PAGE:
How is it determined whether someone has had a signifficant contribution to yield authorship?
Very large collaboration are common in physics. I guess it started with collider physics experiments, and then it became common elsewhere (see LIGO). The general rule in very large (hundreds to thousands of authors) collaborations is that everybody who passes a minimum threshold of contribution to the experiment is an author.
More specifically, an author is typically somebody working in an institution who pays money/puts work into the building/running the experiment. He/she has to have served at least a number of months up to a year helping build or operate some of the experimental equipment before becoming an author. Some collaborations make this threshold a one-off, others a yearly commitment.
Interestingly, building the necessary hardware is seen as a natural qualification for becoming an author, while building the software infrastructure does not always count as a qualification for becoming an author.
Exceptions can be made on a paper-by-paper base when somebody who is not a typical collaborator but has contributed significantly to a paper is added to the author list of that paper only. This is the typical case for theoretician who would like to use the experiment's data to prove/disprove a specific scenario.
Junior collaborators become senior enough to join the author list, less junior collaborators leave the collaboration, new institututions join the collaboration bringing in new collaborators. As a result, no two papers from the same collaboration in principle have to have the same number of authors; tracking the list of authors becomes another task to add to the long-list of large collaboration administrative jobs.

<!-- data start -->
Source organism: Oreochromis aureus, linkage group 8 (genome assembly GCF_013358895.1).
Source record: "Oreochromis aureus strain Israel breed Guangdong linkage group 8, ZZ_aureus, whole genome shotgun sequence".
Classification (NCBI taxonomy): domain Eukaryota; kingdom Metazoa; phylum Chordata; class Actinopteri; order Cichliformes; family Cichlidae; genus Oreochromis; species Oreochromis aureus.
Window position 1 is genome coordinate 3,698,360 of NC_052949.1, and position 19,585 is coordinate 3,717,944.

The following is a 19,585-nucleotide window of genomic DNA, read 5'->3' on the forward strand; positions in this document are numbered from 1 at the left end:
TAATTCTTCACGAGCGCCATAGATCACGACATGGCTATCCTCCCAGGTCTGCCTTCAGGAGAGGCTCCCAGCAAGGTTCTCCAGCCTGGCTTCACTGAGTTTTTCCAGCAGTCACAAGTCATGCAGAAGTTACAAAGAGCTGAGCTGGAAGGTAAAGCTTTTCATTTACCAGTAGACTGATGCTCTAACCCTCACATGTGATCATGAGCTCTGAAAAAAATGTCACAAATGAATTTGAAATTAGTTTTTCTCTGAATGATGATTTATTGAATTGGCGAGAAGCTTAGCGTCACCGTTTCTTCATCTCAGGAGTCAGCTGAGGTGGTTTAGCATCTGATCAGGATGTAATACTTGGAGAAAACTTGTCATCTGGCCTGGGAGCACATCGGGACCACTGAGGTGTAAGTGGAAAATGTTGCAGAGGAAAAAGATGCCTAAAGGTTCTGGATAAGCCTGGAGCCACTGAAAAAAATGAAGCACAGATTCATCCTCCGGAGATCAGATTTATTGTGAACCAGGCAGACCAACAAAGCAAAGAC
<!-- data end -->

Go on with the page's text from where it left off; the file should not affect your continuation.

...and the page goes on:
How are authors listed?
Given the impressive collaborators list length (ATLAS and CMS papers at CERN list approximately 2000 people each) then the simplest choice is to list all authors alphabetically. Such a large number of collaborators publish typically of the order of 100 papers per year. It is thus natural to expect that no author will ever read all the papers produced by her/his collaboration. Realistically, in such instances the average authors read 15-30% of papers he/she signs as author.
How does one determine the major contributor?
There is typically no difference between a null/negligible contributor, a significant contributor, and a major contributor in the author list. The only exception to my knowledge of the author lists "rules" above is for the Belle collaboration. In Belle papers, the main authors are listed first, with the others following in alphabetical order. If a reader would like to contact a Belle paper authors, he/she can write them directly. In all other instances, a reader would write to some committee that might eventually redirect him/her to the actual authors.
How is the paper drafted?
The main authors of the result draft the paper; this is typically a team of 3 to 7 people, although much larger teams are possible for very important papers. The paper is then heavily scrutinized by an internally assigned committee, then handed over to another committee, then handed over to the another committee; in some instances handed over a fourth committee. The typical time it takes to work on the paper is thus in the hundreds of days - typically as long or longer than producing the result itself. However, scientists typically start working on some other projects while waiting for the committees feedback.
Does everyone in the collaboration approve the paper?
Not literally everyone. After the committees work, the general rule is the "opt-in". However, just as any author is allowed to comment on a paper before it gets released, any author can decide to opt-out of being an author for that paper (although it happens only in exceptional and heavily controversial instances).